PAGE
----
As many as 3,700 people were arrested during the recent unrest in Iran, a lawmaker said Tuesday, offering a glimpse into the scale of the crackdown on the most significant anti-government protests here in nearly a decade.
Mahmoud Sadeghi, a reformist member of parliament, cited the figure in his Telegram social media account but did not elaborate on the source. Iranian officials had previously said only that hundreds had been arrested.
Questions have surrounded the fate of detainees since the protests began Dec. 28 in the city of Mashhad and spread to dozens of cities, as demonstrators called for an end to the theocracy that has ruled Iran since the 1979 Islamic Revolution. At least 21 people were killed, according to official accounts.
Demonstrators set fire to official buildings and tore down pictures of Iran’s leaders in a surprising show of defiance that many said was motivated by economic grievances, including years of high unemployment and rising prices.
The protests have faded as Iranian authorities rounded up demonstrators, deployed plainclothes cops, turned water cannons on crowds and blocked access to social networks to maintain order.
But it has not been possible to gain a full picture of the unrest — or the crackdown — because authorities tightly control information about security and restrict the movements of journalists.
The uncertainty deepened this week with reports that at least two prisoners had committed suicide.
Sina Qanbari, a 22-year-old detainee, killed himself in Tehran’s Evin Prison. Accounts differed as to why he was arrested. Activists said he was detained during the protests but official news agencies described him as a suspected drug trafficker.
Tehran’s public prosecutor, Abbas Jafari Dolatabadi, said Tuesday that the circumstances of Qanbari’s death would be investigated, the Asr Iran news agency reported.
Also Tuesday, the public prosecutor in Arak, in Iran’s central Markazi province, said that a protester being held at a police station had committed suicide. The prisoner was seen on closed-circuit cameras striking himself with an unspecified object, the prosecutor said, according to the Mizan news agency, the mouthpiece of Iran’s judiciary.
Dolatabadi said that 70 people arrested in the protests had been granted bail, although it was not immediately clear whether they would face trial. Those freed on bail in Iran often endure lengthy waiting times for legal proceedings to begin, and aren’t allowed to leave the country until their cases are decided.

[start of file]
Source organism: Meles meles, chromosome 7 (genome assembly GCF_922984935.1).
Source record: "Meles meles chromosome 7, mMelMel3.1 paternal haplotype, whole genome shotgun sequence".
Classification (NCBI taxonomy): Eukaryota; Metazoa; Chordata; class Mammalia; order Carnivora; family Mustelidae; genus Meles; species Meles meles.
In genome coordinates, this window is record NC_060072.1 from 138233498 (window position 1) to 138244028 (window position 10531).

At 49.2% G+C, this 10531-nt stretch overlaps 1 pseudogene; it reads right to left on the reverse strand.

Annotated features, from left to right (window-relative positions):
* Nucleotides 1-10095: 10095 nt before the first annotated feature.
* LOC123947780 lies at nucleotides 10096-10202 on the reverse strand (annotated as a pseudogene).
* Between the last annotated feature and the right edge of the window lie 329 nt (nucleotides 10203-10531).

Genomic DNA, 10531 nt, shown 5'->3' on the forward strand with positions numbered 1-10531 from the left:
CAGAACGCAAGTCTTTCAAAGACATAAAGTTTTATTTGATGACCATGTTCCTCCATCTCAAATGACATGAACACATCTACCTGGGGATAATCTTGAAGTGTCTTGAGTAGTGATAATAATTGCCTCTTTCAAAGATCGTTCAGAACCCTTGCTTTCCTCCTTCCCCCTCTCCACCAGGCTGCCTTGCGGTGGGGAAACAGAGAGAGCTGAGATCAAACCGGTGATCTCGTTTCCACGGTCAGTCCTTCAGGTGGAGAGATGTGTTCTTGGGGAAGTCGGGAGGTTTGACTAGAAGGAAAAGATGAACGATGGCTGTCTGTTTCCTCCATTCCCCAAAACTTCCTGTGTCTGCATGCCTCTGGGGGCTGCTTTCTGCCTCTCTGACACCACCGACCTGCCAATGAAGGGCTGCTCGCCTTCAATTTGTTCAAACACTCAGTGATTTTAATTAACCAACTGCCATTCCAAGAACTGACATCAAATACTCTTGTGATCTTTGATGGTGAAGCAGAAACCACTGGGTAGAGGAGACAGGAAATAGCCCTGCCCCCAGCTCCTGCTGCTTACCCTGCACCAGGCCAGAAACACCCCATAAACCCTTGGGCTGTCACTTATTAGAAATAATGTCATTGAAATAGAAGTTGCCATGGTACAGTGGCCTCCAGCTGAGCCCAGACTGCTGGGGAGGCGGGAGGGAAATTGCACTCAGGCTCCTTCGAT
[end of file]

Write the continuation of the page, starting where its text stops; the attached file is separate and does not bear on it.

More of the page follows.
Iranian leaders have acknowledged that people have legitimate economic grievances but accused foreign adversaries of stoking violence. On Tuesday, Supreme Leader Ayatollah Ali Khamenei accused the United States of recruiting “mercenaries” to create havoc in Iran, the semi-official Fars news agency reported.
Sadeghi, the lawmaker, said in an interview that all of Iran’s political factions had stipulated “the people’s right to protest.” But it remained unclear how the government would handle prisoner cases.
Dozens of family members of detainees have gathered outside Evin, demanding more information on those behind bars. On a recent afternoon, as snow fell in the foothills of Tehran and anti-riot police kept watch, about 50 people waited for names of detainees to be called over loudspeakers outside the prison, the primary detention center for political prisoners in Iran since the 1970s.
When names were called, relatives went to produce documents — often deeds of ownership of houses and businesses — to serve as collateral to secure a prisoner’s release.
Among those waiting were members of the Gonabadi order of dervishes, a religious group that has often claimed persecution from Iran’s Shiite Muslim theocracy. Four members of the order were arrested on suspicion of supporting the demonstrations, although they were not protesting, according to relatives outside the prison.
Family members said the detainees had been allowed to make phone calls and request documents needed to obtain bail.
The conditions inside Evin are notoriously difficult, and family members said detainees were being held in crowded cells where they barely had room to move.
Nasrin Sotoudeh, a human rights lawyer, said one inmate had called her from inside Evin saying that three protesters had died in custody, but she could not confirm the account.